Wednesday, March 26, 2014
A little more than six weeks ago The Lego Movie hit theaters. Without getting into too much detail for those of you who have not yet seen the movie or who will never get around to seeing the movie, in essence it’s about an ordinary guy who’s mistakenly identified as an extraordinary “MasterBuilder”. He is recruited to fight against a Lego villain (President Business-we can call him P.B.) who is intent on gluing everything together. The anti-PB crusaders like having the freedom to dismantle, break, and re-make their Lego creations and shudder at the thought of having everything permanently fixed in place. PB, on the other hand, is intent on perma-gluing the Lego bricks together because he likes the certainty and control of knowing where everything is, and he is wary of innovation or change. Hence, his admonition- “EVERYTHING MUST STAY IN PLACE.”
Now as I watched this battle unfold between President Business’ pro-gluing supporters on one hand, and the pro-change supporters on the other, I could not help but see some similarities between the Lego people’s contested views on the purpose of Legos and our society’s contested views on the purpose of corporations. In The Lego Movie it is a contest between staying in place and the freedom to innovate and create, while in the corporate purpose debate it is a contest between profit maximization/shareholder primacy and ANYTHING ELSE THAT DARES TO SAY ANYTHING OTHER THAN SHAREHOLDER PRIMACY (e.g., creating shared value; stakeholder theory; team production).
While shareholder primacy has both normative and pragmatic appeal, one cannot help but wonder whether this traditional conceptualization of corporations is open to being re-made, or must it be immovable and “stay in place”. In other words, if we accept that our world today is markedly different from the one that existed when shareholder primacy came into vogue, are we selling ourselves short by clinging to a mantra that may no longer be ideal or that may need to be revamped?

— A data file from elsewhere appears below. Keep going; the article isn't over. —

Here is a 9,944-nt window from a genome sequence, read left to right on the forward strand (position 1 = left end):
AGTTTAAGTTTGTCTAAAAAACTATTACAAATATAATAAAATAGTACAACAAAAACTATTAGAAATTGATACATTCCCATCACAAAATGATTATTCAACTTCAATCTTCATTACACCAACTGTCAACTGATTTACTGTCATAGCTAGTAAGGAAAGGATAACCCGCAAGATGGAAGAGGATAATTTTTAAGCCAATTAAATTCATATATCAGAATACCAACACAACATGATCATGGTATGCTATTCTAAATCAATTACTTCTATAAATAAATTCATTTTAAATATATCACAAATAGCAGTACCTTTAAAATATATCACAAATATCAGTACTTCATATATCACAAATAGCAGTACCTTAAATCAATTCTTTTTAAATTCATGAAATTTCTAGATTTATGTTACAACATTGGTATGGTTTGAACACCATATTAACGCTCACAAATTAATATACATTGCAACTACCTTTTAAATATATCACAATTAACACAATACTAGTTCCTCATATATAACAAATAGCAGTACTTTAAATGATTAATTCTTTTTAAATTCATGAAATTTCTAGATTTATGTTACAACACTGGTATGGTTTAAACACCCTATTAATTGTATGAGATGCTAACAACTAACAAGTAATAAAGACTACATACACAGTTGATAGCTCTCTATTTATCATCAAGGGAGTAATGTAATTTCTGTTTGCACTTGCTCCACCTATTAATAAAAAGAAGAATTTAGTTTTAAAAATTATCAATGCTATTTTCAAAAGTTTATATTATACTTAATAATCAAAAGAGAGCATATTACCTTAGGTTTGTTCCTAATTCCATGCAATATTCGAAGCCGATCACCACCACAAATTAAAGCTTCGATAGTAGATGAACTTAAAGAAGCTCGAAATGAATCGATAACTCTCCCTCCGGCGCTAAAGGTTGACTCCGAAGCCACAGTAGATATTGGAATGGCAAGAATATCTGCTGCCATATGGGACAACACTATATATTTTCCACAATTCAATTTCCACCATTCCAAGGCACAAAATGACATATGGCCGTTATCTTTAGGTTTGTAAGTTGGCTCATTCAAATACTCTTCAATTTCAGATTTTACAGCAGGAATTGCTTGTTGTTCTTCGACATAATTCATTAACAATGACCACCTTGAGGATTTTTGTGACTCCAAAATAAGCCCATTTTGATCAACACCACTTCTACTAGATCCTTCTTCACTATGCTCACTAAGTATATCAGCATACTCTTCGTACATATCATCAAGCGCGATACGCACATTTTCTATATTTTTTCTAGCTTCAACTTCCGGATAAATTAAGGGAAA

Consider a new report by McKinsey [Dr. Maximilian Martin of Impact Economy], titled “Impact Economy, Driving Innovation through Corporate Impact Venturing – A Primer on Business Transformation”. In essence, the report finds that pursuing a profit-as-usual model with “CSR” as a tangential activity is “fast coming to an end.” According to the report, this is because “[a] new paradigm is emerging in its place that is responding to structural changes in the operating environments of business.” The McKinsey [Impact Economy] report points to four “megatrends” that are nudging corporations towards a more transformative and holistic view of their role and purpose – what McKinsey [Impact Economy] terms “sustainable value creation.” These four trends are: (i) significant opportunities at the Base of the Pyramid (BoP); (ii) a $540 billion market for “Lifestyles of Health and Sustainability Consumption”; (iii) the growth in markets “resulting from green growth and the circular economy”; and (iv) the “modernization of the welfare state.” The conclusion reached by the report is that “companies are well advised to grasp the changing tectonics of value creation and tackle markets accordingly if they want to remain competitive in the long run.”
This new McKinsey [Impact Economy] report is of course not alone in making the case for a more expansive view of corporate purpose (for example, the Aspen Business & Society Program’s report on long-term value creation, or Michael Porter’s work on creating shared value). But what does it take to move the needle? In the Lego Movie, it took President Business and the head of the pro-change supporters realizing that their views were really not that far apart. Maybe that too is the winning answer for the corporate purpose debate – those corporations who are successful in responding to the aforementioned mega trends and other societal needs stand to be the ones who provide the most value creation for society and their shareholders.
UPDATE 4/15/14: The original version of this post improperly identified McKinsey as the source of the “Impact Economy, Driving Innovation through Corporate Impact Venturing – A Primer on Business Transformation” report. The post has been corrected to reflect the fact that the report was written by Dr. Maximilian Martin of Impact Economy.